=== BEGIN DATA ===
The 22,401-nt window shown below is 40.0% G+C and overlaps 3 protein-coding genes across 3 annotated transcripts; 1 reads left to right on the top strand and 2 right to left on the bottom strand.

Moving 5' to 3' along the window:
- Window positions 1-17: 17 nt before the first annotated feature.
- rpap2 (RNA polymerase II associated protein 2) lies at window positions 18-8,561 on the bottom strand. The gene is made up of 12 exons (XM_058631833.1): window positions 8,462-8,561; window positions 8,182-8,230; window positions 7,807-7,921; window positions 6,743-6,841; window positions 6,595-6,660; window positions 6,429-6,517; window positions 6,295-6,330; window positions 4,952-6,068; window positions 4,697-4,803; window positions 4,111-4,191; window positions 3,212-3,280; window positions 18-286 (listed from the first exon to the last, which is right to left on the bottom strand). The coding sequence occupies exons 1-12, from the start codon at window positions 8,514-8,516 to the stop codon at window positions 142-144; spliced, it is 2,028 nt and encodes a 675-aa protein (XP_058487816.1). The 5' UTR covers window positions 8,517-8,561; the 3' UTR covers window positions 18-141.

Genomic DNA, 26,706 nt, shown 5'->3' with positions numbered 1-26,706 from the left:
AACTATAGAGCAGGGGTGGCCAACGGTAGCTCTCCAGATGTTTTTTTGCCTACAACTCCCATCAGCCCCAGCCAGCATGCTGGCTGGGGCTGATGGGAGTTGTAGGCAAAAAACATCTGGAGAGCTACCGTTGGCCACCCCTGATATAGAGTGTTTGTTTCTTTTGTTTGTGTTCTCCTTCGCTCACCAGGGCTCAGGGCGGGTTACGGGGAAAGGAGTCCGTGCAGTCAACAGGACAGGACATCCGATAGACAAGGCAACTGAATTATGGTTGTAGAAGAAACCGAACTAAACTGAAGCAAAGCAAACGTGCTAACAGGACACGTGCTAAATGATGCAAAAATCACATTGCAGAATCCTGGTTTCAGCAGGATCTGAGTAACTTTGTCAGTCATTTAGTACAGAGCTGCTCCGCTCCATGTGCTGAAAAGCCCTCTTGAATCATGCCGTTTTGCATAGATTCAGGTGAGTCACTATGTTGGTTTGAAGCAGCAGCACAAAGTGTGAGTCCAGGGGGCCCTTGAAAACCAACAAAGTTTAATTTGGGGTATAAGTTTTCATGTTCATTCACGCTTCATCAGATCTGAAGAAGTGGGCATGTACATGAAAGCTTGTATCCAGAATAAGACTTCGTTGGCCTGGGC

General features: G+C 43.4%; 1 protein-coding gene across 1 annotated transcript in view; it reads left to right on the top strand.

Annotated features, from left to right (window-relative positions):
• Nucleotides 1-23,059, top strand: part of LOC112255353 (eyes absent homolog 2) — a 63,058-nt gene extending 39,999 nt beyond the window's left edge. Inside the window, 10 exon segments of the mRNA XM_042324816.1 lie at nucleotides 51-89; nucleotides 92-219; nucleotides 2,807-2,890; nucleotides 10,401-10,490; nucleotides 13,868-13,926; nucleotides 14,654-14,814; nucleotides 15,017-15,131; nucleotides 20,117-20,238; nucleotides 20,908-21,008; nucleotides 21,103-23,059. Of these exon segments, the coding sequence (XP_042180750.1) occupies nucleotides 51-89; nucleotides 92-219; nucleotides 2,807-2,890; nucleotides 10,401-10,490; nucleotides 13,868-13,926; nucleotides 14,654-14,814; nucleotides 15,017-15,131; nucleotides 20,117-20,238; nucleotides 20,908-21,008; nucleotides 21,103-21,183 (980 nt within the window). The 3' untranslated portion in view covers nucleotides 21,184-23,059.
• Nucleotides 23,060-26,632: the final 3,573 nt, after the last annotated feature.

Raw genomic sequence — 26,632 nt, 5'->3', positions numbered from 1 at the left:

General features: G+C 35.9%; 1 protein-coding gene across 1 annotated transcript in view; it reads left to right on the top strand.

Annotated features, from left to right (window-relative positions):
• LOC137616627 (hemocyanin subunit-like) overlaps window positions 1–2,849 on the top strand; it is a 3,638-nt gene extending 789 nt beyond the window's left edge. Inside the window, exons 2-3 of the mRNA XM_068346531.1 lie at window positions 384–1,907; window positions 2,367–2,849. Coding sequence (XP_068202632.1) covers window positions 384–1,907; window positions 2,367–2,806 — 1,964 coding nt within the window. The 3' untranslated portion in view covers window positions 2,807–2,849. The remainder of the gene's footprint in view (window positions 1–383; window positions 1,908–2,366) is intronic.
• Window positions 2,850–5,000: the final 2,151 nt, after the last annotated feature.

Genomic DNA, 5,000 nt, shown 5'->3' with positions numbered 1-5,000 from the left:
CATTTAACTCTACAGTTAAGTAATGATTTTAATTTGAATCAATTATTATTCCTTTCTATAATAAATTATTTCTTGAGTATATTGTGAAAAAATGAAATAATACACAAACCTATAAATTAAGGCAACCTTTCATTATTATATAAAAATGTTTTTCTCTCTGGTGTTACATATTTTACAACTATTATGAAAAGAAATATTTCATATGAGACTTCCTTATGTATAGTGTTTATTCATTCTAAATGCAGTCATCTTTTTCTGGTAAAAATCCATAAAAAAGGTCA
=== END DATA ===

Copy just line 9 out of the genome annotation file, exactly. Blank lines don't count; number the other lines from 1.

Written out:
• Nucleotides 1-23,059, top strand: part of LOC112255353 (eyes absent homolog 2) — a 63,058-nt gene extending 39,999 nt beyond the window's left edge. Inside the window, 10 exon segments of the mRNA XM_042324816.1 lie at nucleotides 51-89; nucleotides 92-219; nucleotides 2,807-2,890; nucleotides 10,401-10,490; nucleotides 13,868-13,926; nucleotides 14,654-14,814; nucleotides 15,017-15,131; nucleotides 20,117-20,238; nucleotides 20,908-21,008; nucleotides 21,103-23,059. Of these exon segments, the coding sequence (XP_042180750.1) occupies nucleotides 51-89; nucleotides 92-219; nucleotides 2,807-2,890; nucleotides 10,401-10,490; nucleotides 13,868-13,926; nucleotides 14,654-14,814; nucleotides 15,017-15,131; nucleotides 20,117-20,238; nucleotides 20,908-21,008; nucleotides 21,103-21,183 (980 nt within the window). The 3' untranslated portion in view covers nucleotides 21,184-23,059.